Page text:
Before following these steps, download the quick reference guide to reading the Bible in the language of honor and shame. Click here to download. Familiarize yourself with the dynamics of honor and shame which exist in Bible societies. 

STEP 1—Recognize honor/shame dynamics. Observe the “universe” or spectrum words and dynamics of honor and shame in the Bible in the graphic at the top of this post. (This is also part of the quick reference guide.) As you read the Bible, circle those words in black. Pay special attention to these words … glory, honor, blessing, ashamed, cursed, name, kingdom, blood—and anything having to do with family or kinship.

STEP 2—Recognize all conflicts as honor competition. From sibling rivalries to deadly wars—remember it is fueled by “challenge and riposte” (the ubiquitous honor-shame “game”) and the “image of limited good” (win-win was conceptually impossible except as revealed by God; win-lose was the only way). Make a note in your Bible. (NOTE: See this blog post for an explanation of “challenge and riposte”. For an explanation of “image of limited good”, see this blog post.) 

honor-status reversal, honor and shame dynamicsSTEP 3—Identify examples of honor-status reversal. Underline or circle these verses with a yellow colored pencil. This can range from individual verses to long stories. See this post for an explanation of honor-status reversal.

STEP 4—Observe words and themes about salvation—and how they connect to honor-status reversal. In the Old Testament and New there are many references to the words … saved, ransom, redeem, atone, propitiation, etc. Underline or circle these verses in red. Observe the relationship, if any, between salvation and honor-status reversal.

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Article by Jackson Wu concerning honor-shame dynamics in the Chinese church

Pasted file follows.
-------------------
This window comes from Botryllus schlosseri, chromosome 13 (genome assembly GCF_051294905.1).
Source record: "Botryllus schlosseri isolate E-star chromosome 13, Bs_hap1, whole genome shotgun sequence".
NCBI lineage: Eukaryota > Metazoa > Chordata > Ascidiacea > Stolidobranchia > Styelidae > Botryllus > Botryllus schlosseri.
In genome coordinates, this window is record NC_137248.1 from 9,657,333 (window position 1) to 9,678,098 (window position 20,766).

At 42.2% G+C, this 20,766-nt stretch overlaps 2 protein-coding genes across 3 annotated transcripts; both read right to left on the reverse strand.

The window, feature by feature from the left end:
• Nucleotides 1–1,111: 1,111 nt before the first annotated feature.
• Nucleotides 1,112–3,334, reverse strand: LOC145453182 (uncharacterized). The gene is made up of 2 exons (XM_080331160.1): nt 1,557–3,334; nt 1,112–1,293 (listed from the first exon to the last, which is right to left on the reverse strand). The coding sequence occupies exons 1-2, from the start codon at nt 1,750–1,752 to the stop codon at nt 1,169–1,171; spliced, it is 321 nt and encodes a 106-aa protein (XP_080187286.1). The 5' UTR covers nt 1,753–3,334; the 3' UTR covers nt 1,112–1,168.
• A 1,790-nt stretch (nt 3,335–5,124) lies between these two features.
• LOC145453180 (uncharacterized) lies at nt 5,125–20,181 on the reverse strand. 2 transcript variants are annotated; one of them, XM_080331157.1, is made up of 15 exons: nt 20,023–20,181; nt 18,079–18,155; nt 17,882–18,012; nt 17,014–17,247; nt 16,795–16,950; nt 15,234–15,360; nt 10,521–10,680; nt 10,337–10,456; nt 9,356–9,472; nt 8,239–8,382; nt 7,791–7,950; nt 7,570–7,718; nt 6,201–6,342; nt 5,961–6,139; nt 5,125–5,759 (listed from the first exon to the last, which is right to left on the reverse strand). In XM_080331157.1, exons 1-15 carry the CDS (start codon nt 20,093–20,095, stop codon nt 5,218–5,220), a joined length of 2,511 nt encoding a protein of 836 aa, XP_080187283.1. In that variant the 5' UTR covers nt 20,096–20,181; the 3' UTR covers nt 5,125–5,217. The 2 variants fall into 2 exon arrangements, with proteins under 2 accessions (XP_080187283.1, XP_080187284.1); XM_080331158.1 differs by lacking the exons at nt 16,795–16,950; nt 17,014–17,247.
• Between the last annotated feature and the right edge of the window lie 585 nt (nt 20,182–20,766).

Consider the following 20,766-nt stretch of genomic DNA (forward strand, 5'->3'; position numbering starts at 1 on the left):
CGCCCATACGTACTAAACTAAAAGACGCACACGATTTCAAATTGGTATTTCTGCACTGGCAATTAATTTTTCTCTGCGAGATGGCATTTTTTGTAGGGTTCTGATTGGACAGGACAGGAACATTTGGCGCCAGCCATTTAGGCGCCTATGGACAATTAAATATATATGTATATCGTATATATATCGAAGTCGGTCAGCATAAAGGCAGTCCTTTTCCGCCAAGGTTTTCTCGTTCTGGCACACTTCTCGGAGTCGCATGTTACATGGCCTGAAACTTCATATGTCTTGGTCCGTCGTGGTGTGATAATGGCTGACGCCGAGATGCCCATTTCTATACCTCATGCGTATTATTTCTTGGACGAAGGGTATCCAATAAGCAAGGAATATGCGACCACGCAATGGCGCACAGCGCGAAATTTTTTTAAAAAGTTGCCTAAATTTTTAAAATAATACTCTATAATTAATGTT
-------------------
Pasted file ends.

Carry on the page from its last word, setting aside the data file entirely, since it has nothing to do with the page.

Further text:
An article by Jackson Wu about honor and shame in the Chinese church appeared in the October 2011 issue of Global Missiology. (Permission granted for use of image above.)

To what extent does Chinese culture emphasize the value of honor and shame? How does honor and shame affect the beliefs and practices of the church in China? When Westerners visit or serve there, what should they be aware of—concerning themselves and Chinese cultural values?

Here’s an article with many insights and suggestions. Authority in a Collectivistic Church: Identifying Critical Concerns for a Chinese Ecclesiology by Jackson Wu (pseudonym), appeared in the October 2011 issue of Global Missiology. The author has graciously given me permission to promote his article on my blog and include it on my Resources page. Don’t be put off by the title. It’s a readable paper about honor-shame dynamics in the Chinese church—born of much research and ministry experience living among the Chinese.

Wu’s article provides an overview of how honor and shame is woven into the beliefs and practices of the church in China. “In particular,” Wu summarizes, “we see that collectivism and an honor-oriented value system are fundamental to Chinese identity. Our examination of Scripture highlights key areas of overlap between a [Chinese] community and biblical conceptions of the Church.”

Wu’s applications include …

  1. “Chinese church leaders can become more conscious of their decisions in light of western influences and their own cultural assumptions.”
  2. “Missionaries can assess their strategies and better serve Chinese churches.”
  3. “The reflections offer a richer reading of the biblical text.”

The article may be downloaded by clicking here.

Free presentation on honor and shame (and other resources)

“Big Shame or Big Honor? Exploring the Dynamics of Honor and Shame in Cross-Cultural Partnership” — digital slide presentation

Note: Since this was first posted, a fuller list of resources is available on the HONOR-SHAME RESOURCES page for this blog. Click here.